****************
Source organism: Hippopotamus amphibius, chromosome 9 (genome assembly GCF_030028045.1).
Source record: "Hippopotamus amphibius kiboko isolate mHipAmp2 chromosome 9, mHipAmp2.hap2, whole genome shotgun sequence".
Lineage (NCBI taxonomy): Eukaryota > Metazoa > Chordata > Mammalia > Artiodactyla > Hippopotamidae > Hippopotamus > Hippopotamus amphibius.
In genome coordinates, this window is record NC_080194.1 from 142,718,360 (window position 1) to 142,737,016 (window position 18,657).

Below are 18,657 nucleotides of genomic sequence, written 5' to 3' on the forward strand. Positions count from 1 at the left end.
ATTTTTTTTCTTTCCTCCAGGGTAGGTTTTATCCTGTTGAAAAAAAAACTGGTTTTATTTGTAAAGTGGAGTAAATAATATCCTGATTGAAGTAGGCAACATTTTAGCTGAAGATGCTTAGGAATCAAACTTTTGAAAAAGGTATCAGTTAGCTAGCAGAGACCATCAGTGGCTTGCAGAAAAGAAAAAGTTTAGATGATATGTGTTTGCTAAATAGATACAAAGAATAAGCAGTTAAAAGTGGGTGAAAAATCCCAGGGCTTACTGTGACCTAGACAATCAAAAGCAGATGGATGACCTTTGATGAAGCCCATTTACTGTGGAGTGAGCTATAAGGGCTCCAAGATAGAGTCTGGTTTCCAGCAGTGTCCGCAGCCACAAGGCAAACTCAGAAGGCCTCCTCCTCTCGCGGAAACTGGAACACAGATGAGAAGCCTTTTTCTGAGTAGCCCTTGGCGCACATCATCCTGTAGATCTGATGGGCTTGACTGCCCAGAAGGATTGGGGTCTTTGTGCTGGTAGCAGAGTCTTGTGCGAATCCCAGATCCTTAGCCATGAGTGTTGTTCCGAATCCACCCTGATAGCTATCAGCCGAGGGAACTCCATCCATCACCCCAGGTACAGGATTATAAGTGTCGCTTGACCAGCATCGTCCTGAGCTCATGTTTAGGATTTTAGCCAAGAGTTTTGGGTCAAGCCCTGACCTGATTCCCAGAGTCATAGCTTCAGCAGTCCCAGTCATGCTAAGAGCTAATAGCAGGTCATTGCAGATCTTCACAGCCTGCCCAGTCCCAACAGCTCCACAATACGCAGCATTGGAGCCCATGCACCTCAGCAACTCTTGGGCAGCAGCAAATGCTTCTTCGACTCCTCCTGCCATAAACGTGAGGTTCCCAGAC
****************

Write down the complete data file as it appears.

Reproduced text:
Source organism: Hippopotamus amphibius, chromosome 9 (genome assembly GCF_030028045.1).
Source record: "Hippopotamus amphibius kiboko isolate mHipAmp2 chromosome 9, mHipAmp2.hap2, whole genome shotgun sequence".
Lineage (NCBI taxonomy): Eukaryota > Metazoa > Chordata > Mammalia > Artiodactyla > Hippopotamidae > Hippopotamus > Hippopotamus amphibius.
In genome coordinates, this window is record NC_080194.1 from 142,718,360 (window position 1) to 142,737,016 (window position 18,657).

Below are 18,657 nucleotides of genomic sequence, written 5' to 3' on the forward strand. Positions count from 1 at the left end.
ATTTTTTTTCTTTCCTCCAGGGTAGGTTTTATCCTGTTGAAAAAAAAACTGGTTTTATTTGTAAAGTGGAGTAAATAATATCCTGATTGAAGTAGGCAACATTTTAGCTGAAGATGCTTAGGAATCAAACTTTTGAAAAAGGTATCAGTTAGCTAGCAGAGACCATCAGTGGCTTGCAGAAAAGAAAAAGTTTAGATGATATGTGTTTGCTAAATAGATACAAAGAATAAGCAGTTAAAAGTGGGTGAAAAATCCCAGGGCTTACTGTGACCTAGACAATCAAAAGCAGATGGATGACCTTTGATGAAGCCCATTTACTGTGGAGTGAGCTATAAGGGCTCCAAGATAGAGTCTGGTTTCCAGCAGTGTCCGCAGCCACAAGGCAAACTCAGAAGGCCTCCTCCTCTCGCGGAAACTGGAACACAGATGAGAAGCCTTTTTCTGAGTAGCCCTTGGCGCACATCATCCTGTAGATCTGATGGGCTTGACTGCCCAGAAGGATTGGGGTCTTTGTGCTGGTAGCAGAGTCTTGTGCGAATCCCAGATCCTTAGCCATGAGTGTTGTTCCGAATCCACCCTGATAGCTATCAGCCGAGGGAACTCCATCCATCACCCCAGGTACAGGATTATAAGTGTCGCTTGACCAGCATCGTCCTGAGCTCATGTTTAGGATTTTAGCCAAGAGTTTTGGGTCAAGCCCTGACCTGATTCCCAGAGTCATAGCTTCAGCAGTCCCAGTCATGCTAAGAGCTAATAGCAGGTCATTGCAGATCTTCACAGCCTGCCCAGTCCCAACAGCTCCACAATACGCAGCATTGGAGCCCATGCACCTCAGCAACTCTTGGGCAGCAGCAAATGCTTCTTCGACTCCTCCTGCCATAAACGTGAGGTTCCCAGAC